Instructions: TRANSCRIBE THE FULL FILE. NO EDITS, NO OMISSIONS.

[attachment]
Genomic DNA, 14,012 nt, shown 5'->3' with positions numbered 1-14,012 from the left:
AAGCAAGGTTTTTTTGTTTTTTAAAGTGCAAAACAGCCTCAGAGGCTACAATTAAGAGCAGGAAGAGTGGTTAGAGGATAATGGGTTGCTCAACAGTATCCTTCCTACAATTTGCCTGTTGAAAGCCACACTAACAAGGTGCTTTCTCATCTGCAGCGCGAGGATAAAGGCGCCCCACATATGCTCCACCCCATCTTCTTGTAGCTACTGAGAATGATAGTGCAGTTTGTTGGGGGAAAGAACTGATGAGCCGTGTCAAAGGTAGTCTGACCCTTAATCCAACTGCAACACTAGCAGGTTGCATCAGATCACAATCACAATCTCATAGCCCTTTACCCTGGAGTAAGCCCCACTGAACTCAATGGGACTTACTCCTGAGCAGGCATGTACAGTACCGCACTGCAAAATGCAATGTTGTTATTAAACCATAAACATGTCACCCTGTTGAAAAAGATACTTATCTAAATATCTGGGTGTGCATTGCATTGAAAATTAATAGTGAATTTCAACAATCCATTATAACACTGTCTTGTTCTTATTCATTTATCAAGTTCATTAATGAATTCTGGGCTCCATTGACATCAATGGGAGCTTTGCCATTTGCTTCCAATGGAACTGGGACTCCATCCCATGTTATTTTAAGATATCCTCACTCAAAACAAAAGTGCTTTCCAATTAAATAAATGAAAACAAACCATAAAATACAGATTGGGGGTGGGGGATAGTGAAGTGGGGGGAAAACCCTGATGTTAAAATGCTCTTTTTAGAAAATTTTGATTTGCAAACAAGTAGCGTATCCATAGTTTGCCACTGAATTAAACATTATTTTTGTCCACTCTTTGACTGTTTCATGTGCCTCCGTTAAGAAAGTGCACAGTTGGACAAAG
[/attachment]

Genomic DNA, 14,012 nt, shown 5'->3' with positions numbered 1-14,012 from the left:
AAGCAAGGTTTTTTTGTTTTTTAAAGTGCAAAACAGCCTCAGAGGCTACAATTAAGAGCAGGAAGAGTGGTTAGAGGATAATGGGTTGCTCAACAGTATCCTTCCTACAATTTGCCTGTTGAAAGCCACACTAACAAGGTGCTTTCTCATCTGCAGCGCGAGGATAAAGGCGCCCCACATATGCTCCACCCCATCTTCTTGTAGCTACTGAGAATGATAGTGCAGTTTGTTGGGGGAAAGAACTGATGAGCCGTGTCAAAGGTAGTCTGACCCTTAATCCAACTGCAACACTAGCAGGTTGCATCAGATCACAATCACAATCTCATAGCCCTTTACCCTGGAGTAAGCCCCACTGAACTCAATGGGACTTACTCCTGAGCAGGCATGTACAGTACCGCACTGCAAAATGCAATGTTGTTATTAAACCATAAACATGTCACCCTGTTGAAAAAGATACTTATCTAAATATCTGGGTGTGCATTGCATTGAAAATTAATAGTGAATTTCAACAATCCATTATAACACTGTCTTGTTCTTATTCATTTATCAAGTTCATTAATGAATTCTGGGCTCCATTGACATCAATGGGAGCTTTGCCATTTGCTTCCAATGGAACTGGGACTCCATCCCATGTTATTTTAAGATATCCTCACTCAAAACAAAAGTGCTTTCCAATTAAATAAATGAAAACAAACCATAAAATACAGATTGGGGGTGGGGGATAGTGAAGTGGGGGGAAAACCCTGATGTTAAAATGCTCTTTTTAGAAAATTTTGATTTGCAAACAAGTAGCGTATCCATAGTTTGCCACTGAATTAAACATTATTTTTGTCCACTCTTTGACTGTTTCATGTGCCTCCGTTAAGAAAGTGCACAGTTGGACAAAG